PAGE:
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VW Is Missing Its Moment by Not Selling a Hybrid GTI in the US Right Now

Volkswagen practically invented the hot hatch. We wish it would commit to electrifying it here.

byMaddox Kay|
Volkswagen News photo


Volkswagen rolled out a mid-cycle refresh for its Mk8 Golf and GTI earlier this week. Some CliffsNotes: Buttons are back, the six-speed manual transmission is dead, and VW is once again denying the U.S. market the plug-in hybrid GTE, now with 62 miles of WLTP electric range and 268 horsepower. Why is VW so determined to shoot itself in the foot when it comes to small, enthusiast-friendly electrified cars in this country?

We asked Volkswagen's PR department why the GTE isn't coming here in an e-mail, and it told us that the cost of U.S. homologation was too high to justify for the volumes it would expect to sell. That was also the case when the model first appeared in 2014, VW said, when compact car sales were higher.

That's all valid. The GTI and Golf R are already niche products, and there's a chance that offering a GTE would cannibalize sales from those existing models rather than attracting new buyers. On the other hand: Volkswagen practically invented the hot hatchback and is uniquely positioned to reinvent the concept for hybrids and EVs. It'd virtually have the market all to itself. Instead, the company seems determined to throw up its hands and let its current enthusiast products die on the vine, at least in the U.S.

There was the e-Golf, a sprightly electric Mk7 hampered by its limited range and status as a “compliance car,” meaning VW barely marketed it and sold it at a loss to offset the emissions footprints of larger vehicles. The company dramatically improved the e-Golf's range from a paltry 83 miles to a more usable 125 in 2017 before killing it off without a replacement two years later. Then, there are the attractive ID.3 production car and ID.2all concept, which Volkswagen neither sells here nor plans to.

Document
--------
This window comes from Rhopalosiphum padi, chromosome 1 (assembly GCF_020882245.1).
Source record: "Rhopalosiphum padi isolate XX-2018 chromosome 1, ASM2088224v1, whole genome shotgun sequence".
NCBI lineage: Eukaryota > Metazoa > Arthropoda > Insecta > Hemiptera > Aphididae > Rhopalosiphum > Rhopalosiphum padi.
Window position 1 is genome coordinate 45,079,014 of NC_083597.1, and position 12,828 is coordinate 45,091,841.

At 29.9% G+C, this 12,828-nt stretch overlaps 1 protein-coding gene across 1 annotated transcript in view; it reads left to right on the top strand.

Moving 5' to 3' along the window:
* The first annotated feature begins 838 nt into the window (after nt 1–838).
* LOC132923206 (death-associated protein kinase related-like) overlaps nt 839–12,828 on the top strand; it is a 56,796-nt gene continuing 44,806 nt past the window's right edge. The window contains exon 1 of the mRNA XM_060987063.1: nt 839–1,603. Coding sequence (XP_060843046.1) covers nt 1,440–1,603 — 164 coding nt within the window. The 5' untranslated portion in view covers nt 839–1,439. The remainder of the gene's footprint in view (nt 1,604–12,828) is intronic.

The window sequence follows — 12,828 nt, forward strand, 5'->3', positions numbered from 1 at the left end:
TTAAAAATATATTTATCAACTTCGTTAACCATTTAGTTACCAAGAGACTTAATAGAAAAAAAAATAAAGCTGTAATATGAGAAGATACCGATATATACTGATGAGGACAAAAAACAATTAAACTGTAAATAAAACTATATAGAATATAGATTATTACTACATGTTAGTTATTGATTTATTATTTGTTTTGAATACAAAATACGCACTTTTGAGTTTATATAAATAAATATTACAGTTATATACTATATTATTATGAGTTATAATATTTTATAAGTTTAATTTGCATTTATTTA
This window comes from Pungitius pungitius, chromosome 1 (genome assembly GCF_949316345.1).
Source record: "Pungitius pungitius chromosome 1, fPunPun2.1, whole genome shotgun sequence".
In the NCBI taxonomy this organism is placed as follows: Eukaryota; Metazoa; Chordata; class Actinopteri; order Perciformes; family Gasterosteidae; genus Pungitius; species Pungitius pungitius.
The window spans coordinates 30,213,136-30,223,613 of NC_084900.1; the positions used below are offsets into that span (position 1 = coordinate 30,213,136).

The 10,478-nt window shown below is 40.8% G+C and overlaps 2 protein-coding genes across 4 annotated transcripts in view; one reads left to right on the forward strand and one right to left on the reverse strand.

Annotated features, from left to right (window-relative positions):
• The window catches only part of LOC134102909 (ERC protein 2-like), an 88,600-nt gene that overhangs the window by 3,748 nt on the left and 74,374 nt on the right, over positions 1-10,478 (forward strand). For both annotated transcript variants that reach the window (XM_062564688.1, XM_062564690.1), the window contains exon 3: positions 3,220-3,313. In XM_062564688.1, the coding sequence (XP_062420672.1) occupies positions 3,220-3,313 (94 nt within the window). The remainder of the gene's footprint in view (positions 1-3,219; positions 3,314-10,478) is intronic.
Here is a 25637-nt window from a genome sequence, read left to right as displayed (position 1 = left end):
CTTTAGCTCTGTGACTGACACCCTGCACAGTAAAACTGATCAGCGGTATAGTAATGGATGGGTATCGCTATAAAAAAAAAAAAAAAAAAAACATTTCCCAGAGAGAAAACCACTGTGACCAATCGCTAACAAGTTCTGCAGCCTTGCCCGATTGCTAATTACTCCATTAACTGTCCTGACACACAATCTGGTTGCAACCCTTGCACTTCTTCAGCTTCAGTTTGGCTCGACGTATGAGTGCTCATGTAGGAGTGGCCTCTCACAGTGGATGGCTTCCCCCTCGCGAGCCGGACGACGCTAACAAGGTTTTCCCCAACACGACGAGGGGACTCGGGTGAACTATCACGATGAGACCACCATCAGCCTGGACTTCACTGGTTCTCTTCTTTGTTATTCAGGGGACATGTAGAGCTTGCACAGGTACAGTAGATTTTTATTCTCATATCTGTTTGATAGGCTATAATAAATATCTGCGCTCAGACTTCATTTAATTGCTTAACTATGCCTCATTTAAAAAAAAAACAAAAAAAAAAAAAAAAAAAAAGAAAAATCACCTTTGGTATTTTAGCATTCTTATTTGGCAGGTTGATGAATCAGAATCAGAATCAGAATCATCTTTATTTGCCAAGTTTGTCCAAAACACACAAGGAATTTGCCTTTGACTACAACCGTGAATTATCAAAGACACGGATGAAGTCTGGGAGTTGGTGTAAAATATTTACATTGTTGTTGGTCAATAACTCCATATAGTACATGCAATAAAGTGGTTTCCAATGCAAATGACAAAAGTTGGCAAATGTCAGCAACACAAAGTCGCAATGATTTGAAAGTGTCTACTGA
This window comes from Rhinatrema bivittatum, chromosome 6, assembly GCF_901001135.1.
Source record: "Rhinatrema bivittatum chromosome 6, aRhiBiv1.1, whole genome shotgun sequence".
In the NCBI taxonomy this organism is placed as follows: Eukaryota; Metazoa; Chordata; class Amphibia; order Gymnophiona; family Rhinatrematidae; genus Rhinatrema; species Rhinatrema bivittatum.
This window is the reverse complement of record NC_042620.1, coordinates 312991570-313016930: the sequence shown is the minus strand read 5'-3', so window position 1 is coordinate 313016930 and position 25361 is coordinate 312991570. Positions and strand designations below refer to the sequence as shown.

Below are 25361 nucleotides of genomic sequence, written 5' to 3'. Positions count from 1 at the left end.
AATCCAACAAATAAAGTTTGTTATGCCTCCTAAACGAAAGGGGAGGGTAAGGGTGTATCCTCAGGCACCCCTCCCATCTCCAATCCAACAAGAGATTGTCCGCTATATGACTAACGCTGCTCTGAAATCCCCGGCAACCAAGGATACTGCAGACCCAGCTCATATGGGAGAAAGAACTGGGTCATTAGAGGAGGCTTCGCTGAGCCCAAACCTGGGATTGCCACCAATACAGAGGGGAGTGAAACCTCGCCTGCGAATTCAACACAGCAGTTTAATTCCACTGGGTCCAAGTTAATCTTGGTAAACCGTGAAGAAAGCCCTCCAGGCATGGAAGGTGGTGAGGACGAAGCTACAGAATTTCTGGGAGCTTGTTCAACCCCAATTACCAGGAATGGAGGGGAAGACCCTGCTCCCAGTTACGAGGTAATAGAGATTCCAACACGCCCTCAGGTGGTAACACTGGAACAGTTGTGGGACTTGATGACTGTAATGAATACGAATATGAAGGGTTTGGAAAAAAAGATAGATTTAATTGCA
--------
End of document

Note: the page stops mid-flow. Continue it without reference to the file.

We’re left with the ID.4, a crossover that looks like it was styled by the Idaho Potato Commission; and the ID.7, a long, sloped-roof sedan seemingly destined to follow the CC and Arteon’s footsteps into sales oblivion. Oh, and the handsome ID.Buzz van—when is that coming out, again?

Volkswagen could bring the GTE here right now, so it hurts that it doesn’t. The GTE's electric torque boost and electric range make a good car even better and more practical, and it bridges the gap between today’s sporty cars and tomorrow’s. It's also worth noting that under current rules, the GTE would qualify for a $7,500 federal EV/PHEV tax credit when leased, sweetening the deal and making the hybrid's value proposition more attractive at no cost to VW.

There’s a reason everyone from lawyers and doctors to teachers, tech bros, and musicians drive GTIs—they’re fun, practical, and classy, transcending wealth and status to deliver a great experience. As years pass and technology matures, those folks are looking for hybrids and EVs, and Volkswagen has nothing to sell them. An ID.4? Please. It’s no wonder they’re jumping ship to Hyundai and Tesla.

If VW wants to renew the GTI’s relevance to casual car enthusiasts—and, let’s face it, yuppies—it needs an electrified version, stat. It showed off the ID.GTI concept in Munich last September, which looks great, and can’t get here soon enough. But Car & Driver predicts it won’t arrive in Europe until 2027, and VW is mum about whether it’ll come here at all. Of course, there’s the adage that Americans don’t buy small cars, especially premium ones, but that’s a self-fulfilling prophecy when you don’t have compelling small cars to sell.

Volkswagen is dragging its feet, perhaps because it underestimates the significance of the GTI in the American context, as an alternative to crossovers and Camrys without being a hardcore, flat-brim-wearing STI or Type R. The GTI has never been about pure performance. It's about the total package, and that package has embraced progress through turbocharging, direct injection, and dual-clutch transmissions, all while playing up its signature quirks. Why not electrification?

An automatic-only, gas-only GTI sits in the uncanny valley between analog and digital—like an iPod in a world torn between vinyl and Spotify. On the other hand, a $40,000, 250-mile EV hot-hatchback with plaid seats, red accents, and a GTI badge? That's an exciting idea, and one VW is poised to make real, if it cares to.

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